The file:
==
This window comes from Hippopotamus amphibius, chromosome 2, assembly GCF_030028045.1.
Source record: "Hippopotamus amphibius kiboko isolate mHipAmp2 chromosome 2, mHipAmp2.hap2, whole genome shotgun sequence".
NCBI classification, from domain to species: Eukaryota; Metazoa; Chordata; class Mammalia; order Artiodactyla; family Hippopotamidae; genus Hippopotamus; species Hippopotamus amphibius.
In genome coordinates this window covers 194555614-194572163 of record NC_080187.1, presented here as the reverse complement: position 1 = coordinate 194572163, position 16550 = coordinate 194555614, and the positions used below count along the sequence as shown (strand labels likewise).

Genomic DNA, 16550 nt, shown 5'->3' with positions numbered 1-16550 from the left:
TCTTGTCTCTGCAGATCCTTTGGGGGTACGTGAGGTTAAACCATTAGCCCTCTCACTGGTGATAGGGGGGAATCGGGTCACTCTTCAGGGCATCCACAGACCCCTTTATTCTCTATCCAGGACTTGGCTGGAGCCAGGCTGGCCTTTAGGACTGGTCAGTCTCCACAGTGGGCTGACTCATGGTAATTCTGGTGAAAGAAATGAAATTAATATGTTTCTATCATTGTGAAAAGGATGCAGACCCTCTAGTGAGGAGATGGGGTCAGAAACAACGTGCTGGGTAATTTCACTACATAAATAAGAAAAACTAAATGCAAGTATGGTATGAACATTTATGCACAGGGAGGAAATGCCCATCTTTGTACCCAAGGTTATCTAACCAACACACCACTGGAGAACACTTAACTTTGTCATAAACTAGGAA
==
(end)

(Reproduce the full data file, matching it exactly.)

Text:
This window comes from Hippopotamus amphibius, chromosome 2, assembly GCF_030028045.1.
Source record: "Hippopotamus amphibius kiboko isolate mHipAmp2 chromosome 2, mHipAmp2.hap2, whole genome shotgun sequence".
NCBI classification, from domain to species: Eukaryota; Metazoa; Chordata; class Mammalia; order Artiodactyla; family Hippopotamidae; genus Hippopotamus; species Hippopotamus amphibius.
In genome coordinates this window covers 194555614-194572163 of record NC_080187.1, presented here as the reverse complement: position 1 = coordinate 194572163, position 16550 = coordinate 194555614, and the positions used below count along the sequence as shown (strand labels likewise).

Genomic DNA, 16550 nt, shown 5'->3' with positions numbered 1-16550 from the left:
TCTTGTCTCTGCAGATCCTTTGGGGGTACGTGAGGTTAAACCATTAGCCCTCTCACTGGTGATAGGGGGGAATCGGGTCACTCTTCAGGGCATCCACAGACCCCTTTATTCTCTATCCAGGACTTGGCTGGAGCCAGGCTGGCCTTTAGGACTGGTCAGTCTCCACAGTGGGCTGACTCATGGTAATTCTGGTGAAAGAAATGAAATTAATATGTTTCTATCATTGTGAAAAGGATGCAGACCCTCTAGTGAGGAGATGGGGTCAGAAACAACGTGCTGGGTAATTTCACTACATAAATAAGAAAAACTAAATGCAAGTATGGTATGAACATTTATGCACAGGGAGGAAATGCCCATCTTTGTACCCAAGGTTATCTAACCAACACACCACTGGAGAACACTTAACTTTGTCATAAACTAGGAA